The length of their baseline will depend on where they are in the season. We want to get the information we need and not overload them in the midst of their current training program.

  • Off-Season 45-60 min

  • Pre Season 30-45 min

  • In Season 20-30 min

Task Duration

Use the cognitive tasks you have selected, to make up at least the minimum time requirement for your baseline.

  • 5 min

  • 10 min

  • 20 min

Specialized Training Modes

Apply specific modes depending on the goals you want to set for the mesocycle.

🔗 Learn More

Example Baseline

Attention

  • Double Mackworth - 5 min

  • RVIP - 5 min

Inhibition

  • CMSIT - 5 min

DRT Mode applied to CMSIT

Memory

  • 4 Choice Flanker - 5 min

  • 2 Back - 5 min

  • PASAT - 5 min

TSM Mode applied to 4 Choice Flanker & 2 Back.

Total Baseline Duration - 30 min


Step Three

Analyze the Data.

Once your athlete has completed the baseline test, have a look at their data and identify their strongest and weakest cognitive tasks for that cognitive demand. The best tool for this is the Profiling Tool in Soma Analytics.

The Soma Analytics profiling tool gives you percentile breakdowns for each cognitive task across all measures. Performances are categorized into Elite, Average, and Poor.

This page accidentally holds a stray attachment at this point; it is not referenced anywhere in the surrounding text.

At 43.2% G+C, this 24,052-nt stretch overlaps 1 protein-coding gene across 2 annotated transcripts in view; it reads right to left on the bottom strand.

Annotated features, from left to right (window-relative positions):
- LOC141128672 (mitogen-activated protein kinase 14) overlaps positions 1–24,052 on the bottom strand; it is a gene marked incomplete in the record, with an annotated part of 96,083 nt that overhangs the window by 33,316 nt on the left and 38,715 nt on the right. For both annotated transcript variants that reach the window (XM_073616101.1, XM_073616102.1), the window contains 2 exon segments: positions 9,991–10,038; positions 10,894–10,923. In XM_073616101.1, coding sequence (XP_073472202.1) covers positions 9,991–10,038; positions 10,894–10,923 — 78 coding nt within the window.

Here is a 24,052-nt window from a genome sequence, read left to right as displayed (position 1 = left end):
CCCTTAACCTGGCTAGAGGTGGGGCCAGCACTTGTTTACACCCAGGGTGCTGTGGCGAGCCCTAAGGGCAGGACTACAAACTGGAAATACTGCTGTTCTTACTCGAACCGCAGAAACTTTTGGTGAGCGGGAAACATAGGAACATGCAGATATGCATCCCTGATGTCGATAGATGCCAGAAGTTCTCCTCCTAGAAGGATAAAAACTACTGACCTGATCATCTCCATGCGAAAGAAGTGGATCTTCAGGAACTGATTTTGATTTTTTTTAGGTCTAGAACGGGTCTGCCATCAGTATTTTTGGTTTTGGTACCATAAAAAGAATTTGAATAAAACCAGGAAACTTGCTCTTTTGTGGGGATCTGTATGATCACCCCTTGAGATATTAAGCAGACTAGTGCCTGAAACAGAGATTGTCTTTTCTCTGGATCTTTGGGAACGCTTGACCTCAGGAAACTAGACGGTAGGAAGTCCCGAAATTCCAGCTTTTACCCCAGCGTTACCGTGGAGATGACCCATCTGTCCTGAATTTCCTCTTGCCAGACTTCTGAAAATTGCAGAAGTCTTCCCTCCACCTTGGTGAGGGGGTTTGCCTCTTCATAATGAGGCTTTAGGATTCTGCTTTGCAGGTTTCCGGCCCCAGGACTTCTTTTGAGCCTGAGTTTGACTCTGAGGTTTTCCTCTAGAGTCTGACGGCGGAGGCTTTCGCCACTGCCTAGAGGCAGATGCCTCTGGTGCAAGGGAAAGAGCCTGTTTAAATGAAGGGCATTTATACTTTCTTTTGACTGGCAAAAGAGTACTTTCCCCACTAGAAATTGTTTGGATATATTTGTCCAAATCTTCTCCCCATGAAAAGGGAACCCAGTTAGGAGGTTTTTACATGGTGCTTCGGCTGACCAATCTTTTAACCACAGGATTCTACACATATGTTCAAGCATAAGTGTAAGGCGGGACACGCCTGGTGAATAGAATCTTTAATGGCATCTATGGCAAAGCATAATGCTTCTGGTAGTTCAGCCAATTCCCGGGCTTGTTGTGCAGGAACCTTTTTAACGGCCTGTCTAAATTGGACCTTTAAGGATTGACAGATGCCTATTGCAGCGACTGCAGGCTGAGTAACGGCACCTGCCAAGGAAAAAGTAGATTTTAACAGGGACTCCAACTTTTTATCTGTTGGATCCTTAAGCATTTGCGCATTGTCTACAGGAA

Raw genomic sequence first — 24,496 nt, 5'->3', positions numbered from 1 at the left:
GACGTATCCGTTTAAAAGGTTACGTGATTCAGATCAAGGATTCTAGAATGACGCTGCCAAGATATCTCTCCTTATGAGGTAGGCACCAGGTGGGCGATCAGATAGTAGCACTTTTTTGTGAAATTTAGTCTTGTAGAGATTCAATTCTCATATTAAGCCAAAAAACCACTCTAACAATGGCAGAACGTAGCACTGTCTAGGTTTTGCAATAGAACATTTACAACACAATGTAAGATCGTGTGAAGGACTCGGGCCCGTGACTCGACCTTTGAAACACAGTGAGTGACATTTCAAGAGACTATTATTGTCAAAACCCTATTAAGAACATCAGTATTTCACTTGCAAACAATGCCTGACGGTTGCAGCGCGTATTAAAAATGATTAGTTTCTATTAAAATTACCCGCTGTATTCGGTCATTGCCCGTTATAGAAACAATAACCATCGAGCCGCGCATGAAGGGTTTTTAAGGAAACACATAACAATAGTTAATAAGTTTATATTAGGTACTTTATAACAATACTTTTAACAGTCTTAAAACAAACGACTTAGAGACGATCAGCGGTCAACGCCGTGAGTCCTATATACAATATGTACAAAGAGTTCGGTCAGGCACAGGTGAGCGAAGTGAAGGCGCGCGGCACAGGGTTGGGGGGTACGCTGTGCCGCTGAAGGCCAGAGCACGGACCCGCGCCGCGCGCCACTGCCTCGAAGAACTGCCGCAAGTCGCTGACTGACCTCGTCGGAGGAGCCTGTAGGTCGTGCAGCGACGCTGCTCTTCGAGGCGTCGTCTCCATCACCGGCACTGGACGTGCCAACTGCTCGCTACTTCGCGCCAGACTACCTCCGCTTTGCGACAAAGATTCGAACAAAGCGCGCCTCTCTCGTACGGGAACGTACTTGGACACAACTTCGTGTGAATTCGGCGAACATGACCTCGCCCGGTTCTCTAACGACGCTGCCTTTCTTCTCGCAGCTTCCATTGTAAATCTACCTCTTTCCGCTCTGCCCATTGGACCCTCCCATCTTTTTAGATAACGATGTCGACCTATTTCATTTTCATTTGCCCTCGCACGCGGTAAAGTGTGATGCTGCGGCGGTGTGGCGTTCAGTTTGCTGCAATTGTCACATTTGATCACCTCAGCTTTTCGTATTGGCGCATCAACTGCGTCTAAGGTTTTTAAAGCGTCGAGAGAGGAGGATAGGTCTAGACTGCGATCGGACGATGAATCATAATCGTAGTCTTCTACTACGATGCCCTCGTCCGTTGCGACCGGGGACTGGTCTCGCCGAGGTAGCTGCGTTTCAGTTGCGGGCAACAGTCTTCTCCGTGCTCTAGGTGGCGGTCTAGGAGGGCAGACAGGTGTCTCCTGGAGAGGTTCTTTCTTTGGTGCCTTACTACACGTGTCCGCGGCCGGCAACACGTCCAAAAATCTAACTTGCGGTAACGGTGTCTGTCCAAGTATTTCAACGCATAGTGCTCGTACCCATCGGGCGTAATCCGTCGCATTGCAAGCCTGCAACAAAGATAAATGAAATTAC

This profiling tool gives coaches insights into their athlete's cognitive performance and makes it easier to see at a glance, how an athlete performed in their baseline test. Therefore, we suggest you use Soma Profiling to assist you in your decision-making process when creating your athlete's cognitive baseline and training plan.

Generally speaking, if your athlete falls in the elite range for all the cognitive tasks you have selected for their baseline test, you may have underloaded the baseline (i.e., made it too easy for them). You will need to find harder or more intense tasks for that cognitive demand or apply a specialized training mode to increase the load on the athlete's brain. Most athletes will struggle with at least two areas of cognitive training when they begin. If your athlete is acing everything (i.e., universally performing at an elite level), go back and create a new and more difficult baseline for them before you move to the next step.

🔗 How To Vary Cognitive Load With Specialized Training Modes.

Soma Profiling Tool

Learn More

🔗 How To Integrate Cognitive Training.

🔗 How To Optimize Your Athletes Error Detection.

🔗 How to Assess Your Athlete’s Attentional Capacity.

🔗 How To Manipulate Cognitive Load With Task Duration.

🔗 How To Manipulate Cognitive Load With Task Intensity.

🔗 Understanding your Athlete's Cognitive Data.

🔗 How to Interpret your Athlete’s Cognitive Data.


Step Four

Create the Cognitive Training Plan.